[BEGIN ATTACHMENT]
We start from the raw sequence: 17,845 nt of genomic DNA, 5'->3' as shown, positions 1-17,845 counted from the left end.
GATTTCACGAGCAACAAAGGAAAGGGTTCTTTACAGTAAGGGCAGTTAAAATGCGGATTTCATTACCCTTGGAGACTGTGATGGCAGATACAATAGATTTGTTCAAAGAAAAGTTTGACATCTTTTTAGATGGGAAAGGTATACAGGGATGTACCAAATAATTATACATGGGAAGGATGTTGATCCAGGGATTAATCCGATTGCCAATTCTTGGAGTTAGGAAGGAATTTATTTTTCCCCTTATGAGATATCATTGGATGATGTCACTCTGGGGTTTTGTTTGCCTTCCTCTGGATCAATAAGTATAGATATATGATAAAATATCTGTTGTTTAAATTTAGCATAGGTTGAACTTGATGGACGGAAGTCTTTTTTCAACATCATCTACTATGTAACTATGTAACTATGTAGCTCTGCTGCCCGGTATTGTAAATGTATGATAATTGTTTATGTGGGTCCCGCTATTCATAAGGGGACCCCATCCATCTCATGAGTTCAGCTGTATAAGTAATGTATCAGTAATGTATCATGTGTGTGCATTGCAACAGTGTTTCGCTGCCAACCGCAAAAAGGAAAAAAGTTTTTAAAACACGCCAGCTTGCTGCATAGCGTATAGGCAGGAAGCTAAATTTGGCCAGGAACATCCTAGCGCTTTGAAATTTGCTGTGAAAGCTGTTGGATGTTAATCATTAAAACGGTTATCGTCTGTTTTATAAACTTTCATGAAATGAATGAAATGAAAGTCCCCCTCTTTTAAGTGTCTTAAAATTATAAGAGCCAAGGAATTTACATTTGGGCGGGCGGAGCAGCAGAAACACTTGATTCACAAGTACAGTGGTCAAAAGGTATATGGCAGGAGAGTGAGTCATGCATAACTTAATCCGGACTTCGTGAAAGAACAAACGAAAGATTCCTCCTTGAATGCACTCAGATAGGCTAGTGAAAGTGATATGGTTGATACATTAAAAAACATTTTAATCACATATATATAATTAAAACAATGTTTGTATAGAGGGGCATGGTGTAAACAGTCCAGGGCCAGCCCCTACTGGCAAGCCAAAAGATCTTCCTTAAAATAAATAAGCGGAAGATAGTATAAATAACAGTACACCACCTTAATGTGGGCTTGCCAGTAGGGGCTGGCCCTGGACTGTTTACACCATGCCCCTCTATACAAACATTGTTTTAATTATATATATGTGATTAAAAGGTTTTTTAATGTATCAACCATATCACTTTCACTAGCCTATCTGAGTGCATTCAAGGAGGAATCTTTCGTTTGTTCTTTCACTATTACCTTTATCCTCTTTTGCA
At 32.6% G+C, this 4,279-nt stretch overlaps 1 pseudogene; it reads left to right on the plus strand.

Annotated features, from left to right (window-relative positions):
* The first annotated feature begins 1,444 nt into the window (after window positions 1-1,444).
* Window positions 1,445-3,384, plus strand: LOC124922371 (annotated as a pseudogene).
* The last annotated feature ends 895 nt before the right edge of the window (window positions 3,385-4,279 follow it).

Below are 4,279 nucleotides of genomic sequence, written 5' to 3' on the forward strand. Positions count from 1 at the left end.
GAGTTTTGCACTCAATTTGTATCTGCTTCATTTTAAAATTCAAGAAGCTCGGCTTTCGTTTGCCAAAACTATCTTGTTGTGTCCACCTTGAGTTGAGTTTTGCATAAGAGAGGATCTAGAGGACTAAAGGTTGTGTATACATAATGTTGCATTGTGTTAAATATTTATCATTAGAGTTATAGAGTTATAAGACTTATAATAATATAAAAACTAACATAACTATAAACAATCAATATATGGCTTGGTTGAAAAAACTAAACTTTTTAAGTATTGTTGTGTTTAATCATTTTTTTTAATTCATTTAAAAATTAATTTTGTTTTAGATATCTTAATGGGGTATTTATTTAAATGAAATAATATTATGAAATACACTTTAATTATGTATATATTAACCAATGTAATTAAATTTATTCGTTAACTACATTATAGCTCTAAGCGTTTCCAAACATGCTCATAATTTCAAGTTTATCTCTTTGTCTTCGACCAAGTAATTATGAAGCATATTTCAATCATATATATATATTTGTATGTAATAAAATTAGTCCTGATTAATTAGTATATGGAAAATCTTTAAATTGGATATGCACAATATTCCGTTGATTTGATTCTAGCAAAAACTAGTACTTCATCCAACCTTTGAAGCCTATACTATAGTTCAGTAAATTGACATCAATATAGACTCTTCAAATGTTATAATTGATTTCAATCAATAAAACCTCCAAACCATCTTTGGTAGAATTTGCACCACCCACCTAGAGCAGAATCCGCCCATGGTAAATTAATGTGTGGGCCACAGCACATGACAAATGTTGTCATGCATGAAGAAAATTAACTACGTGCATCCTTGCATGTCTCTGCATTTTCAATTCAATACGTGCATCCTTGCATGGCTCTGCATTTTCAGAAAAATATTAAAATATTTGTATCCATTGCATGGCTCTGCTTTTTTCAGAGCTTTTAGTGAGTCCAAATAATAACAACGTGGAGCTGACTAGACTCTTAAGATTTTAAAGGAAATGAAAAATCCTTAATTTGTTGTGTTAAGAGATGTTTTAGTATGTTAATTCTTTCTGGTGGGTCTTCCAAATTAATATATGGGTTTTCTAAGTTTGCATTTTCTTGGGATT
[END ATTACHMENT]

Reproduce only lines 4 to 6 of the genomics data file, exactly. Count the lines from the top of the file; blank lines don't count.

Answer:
Annotated features, from left to right (window-relative positions):
* The first annotated feature begins 1,444 nt into the window (after window positions 1-1,444).
* Window positions 1,445-3,384, plus strand: LOC124922371 (annotated as a pseudogene).